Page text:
- During Starbucks' recent Q1 earnings call, CEO Kevin Johnson disclosed that the company has turned a location near Seattle into a test site for a 100% plant-based menu, replacing the chain’s typical animal proteins with plant-based food.
- Starbucks develops products through its R&D lab and then tests those menu items at the location. A store in Issaquah, Washington, which isn't far outside of Seattle, trialed two flavors of Myoko's Creamery's vegan cheese in September, according to Live Kindly. It's possible that this is also the plant-based test store Johnson is referring to.
- In June, Starbucks debuted an Impossible breakfast sandwich, made with plant-based sausage from Impossible Foods. The company has also added plant-based milk alternatives in recent years, such as soy, coconut, almond and, most recently, oat milk. Oat milk will be available in all stores beginning this spring after a test in 1,300 stores in the Midwest, Yahoo News reports.
During Starbucks' Impossible breakfast sandwich launch, Impossible Foods CEO and founder Patrick Brown called the chain's interest in expanding plant-based menu items "a new benchmark for large corporations." With its massive scale of about 15,000 U.S. locations, Starbucks has the chance to bring plant-based food options into the mainstream, just as it did with alternative milks.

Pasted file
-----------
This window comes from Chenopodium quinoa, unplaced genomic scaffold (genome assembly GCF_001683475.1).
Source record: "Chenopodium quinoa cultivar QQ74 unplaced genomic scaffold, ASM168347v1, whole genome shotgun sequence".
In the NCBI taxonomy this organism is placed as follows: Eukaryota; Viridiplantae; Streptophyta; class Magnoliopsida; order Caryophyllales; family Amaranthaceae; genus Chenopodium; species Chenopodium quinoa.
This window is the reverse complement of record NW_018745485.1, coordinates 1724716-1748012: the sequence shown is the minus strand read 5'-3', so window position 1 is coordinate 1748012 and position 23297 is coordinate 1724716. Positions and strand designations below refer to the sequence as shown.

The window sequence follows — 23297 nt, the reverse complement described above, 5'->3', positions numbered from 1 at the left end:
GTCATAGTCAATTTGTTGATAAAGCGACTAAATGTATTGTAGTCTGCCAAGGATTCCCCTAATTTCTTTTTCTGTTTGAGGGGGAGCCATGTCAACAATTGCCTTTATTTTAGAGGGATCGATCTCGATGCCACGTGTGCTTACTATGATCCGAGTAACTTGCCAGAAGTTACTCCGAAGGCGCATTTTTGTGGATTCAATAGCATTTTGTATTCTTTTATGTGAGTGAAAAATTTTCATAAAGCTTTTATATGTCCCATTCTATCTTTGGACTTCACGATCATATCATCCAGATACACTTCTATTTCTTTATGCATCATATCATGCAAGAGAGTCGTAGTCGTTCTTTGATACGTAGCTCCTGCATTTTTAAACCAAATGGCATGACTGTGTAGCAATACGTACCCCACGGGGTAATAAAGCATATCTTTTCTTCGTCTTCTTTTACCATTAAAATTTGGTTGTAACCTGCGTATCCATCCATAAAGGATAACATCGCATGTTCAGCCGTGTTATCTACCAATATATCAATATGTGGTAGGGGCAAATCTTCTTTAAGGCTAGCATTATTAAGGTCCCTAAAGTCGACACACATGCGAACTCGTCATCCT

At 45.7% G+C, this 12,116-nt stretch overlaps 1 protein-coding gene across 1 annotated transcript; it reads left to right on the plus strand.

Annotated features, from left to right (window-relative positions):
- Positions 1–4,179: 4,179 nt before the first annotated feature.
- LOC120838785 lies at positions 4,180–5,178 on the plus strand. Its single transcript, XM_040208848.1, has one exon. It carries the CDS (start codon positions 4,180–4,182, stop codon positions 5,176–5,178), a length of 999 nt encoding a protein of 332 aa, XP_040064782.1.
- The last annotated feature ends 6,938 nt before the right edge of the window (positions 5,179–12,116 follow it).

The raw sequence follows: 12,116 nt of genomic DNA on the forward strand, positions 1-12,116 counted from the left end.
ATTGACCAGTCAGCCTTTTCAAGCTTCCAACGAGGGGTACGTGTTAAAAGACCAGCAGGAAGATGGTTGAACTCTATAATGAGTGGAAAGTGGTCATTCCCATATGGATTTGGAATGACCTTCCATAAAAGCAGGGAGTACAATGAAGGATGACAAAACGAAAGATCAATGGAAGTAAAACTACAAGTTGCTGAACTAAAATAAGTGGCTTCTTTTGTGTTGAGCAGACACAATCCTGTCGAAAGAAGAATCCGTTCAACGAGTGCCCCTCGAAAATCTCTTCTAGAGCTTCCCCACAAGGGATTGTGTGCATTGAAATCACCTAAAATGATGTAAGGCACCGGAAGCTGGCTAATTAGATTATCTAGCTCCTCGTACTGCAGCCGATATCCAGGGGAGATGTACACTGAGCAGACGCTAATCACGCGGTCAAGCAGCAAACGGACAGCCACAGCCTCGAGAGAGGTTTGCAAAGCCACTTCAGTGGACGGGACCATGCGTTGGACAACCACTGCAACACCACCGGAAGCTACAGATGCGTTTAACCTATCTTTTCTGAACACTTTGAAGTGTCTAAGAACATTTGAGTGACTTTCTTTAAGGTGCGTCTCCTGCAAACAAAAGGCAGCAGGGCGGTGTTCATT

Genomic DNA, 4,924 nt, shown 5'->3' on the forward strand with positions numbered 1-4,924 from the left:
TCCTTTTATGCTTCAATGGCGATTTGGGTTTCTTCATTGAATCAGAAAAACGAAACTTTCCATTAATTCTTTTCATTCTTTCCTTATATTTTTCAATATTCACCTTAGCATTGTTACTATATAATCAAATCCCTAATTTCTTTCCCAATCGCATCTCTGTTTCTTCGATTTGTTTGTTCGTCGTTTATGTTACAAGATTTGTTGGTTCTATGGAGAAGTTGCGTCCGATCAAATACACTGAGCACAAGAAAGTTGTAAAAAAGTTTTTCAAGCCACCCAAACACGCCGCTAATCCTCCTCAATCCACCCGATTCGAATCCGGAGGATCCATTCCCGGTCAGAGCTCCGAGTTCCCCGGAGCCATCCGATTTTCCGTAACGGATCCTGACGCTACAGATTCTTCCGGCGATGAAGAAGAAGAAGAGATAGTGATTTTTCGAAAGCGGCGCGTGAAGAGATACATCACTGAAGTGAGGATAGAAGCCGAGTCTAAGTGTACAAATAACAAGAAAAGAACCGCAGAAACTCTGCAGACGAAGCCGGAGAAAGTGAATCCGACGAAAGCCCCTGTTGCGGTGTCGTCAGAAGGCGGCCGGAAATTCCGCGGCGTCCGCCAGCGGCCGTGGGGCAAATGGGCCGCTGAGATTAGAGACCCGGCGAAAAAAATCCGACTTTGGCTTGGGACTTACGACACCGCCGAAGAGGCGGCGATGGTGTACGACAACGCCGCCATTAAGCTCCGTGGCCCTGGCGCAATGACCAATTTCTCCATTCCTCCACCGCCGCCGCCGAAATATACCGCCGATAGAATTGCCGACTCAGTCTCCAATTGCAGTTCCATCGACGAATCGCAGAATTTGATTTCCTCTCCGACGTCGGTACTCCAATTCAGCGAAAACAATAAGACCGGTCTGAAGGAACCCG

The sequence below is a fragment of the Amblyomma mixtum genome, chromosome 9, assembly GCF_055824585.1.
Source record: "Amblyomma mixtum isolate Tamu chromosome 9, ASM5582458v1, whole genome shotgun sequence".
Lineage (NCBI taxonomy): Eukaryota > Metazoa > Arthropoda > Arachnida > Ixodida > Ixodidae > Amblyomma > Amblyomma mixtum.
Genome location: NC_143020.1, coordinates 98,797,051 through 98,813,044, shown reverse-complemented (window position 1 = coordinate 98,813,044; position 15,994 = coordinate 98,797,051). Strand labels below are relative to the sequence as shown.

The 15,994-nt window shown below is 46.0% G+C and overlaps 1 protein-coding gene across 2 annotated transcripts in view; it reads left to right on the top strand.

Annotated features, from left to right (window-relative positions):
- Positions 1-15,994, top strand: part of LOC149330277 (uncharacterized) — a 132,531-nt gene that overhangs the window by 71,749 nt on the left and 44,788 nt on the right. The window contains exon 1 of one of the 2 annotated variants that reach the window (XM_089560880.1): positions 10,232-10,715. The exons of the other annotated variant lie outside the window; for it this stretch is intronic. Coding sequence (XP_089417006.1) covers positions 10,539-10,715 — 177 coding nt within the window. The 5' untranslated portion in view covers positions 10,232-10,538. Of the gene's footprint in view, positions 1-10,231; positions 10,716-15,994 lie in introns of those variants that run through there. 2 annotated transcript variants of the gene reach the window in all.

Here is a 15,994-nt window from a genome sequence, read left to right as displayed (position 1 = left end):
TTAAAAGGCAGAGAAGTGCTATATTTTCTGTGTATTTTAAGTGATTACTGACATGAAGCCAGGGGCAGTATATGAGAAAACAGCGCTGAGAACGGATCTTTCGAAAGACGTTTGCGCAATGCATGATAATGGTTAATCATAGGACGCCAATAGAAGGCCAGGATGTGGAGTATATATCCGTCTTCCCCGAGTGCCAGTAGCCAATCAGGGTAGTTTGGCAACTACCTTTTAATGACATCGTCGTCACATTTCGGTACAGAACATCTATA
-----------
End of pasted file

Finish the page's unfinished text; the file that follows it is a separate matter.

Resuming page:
The plant-based trend is catching fire at other major QSRs, too. Burger King, Dunkin, KFC, Subway and Pizza Hut have all launched plant-based offerings, creating a fast food environment where having a plant-based option is quickly becoming the rule rather than the exception. If McDonald's expands its new McPlant meat alternative test from Sweden and Denmark to the U.S., this will likely drive further momentum.
In 2019, the Plant Based Foods Association reported that retail sales of plant-based foods grew more than 11%. In mid-March 2020, plant-based food retail sales were up 90% compared to 2019, reflecting intensifying consumer demand for plant-based fare that restaurants can take advantage of.
In other words, Starbucks is striking this consumer trend while the iron is hot — while simultaneously prioritizing the reduction of its carbon footprint. These plant-based menu additions are part of the company's recently announced sustainability commitment, which includes becoming a "resource positive" company. The company notes animal protein is the highest contributor to its carbon and water footprints in the food category.
"If I were to say what is probably the most dominant shift in consumer behavior, [it] is this whole shift to plant-based. And that is a shift both in beverage and in food," Johnson said during Starbucks' Q1 call.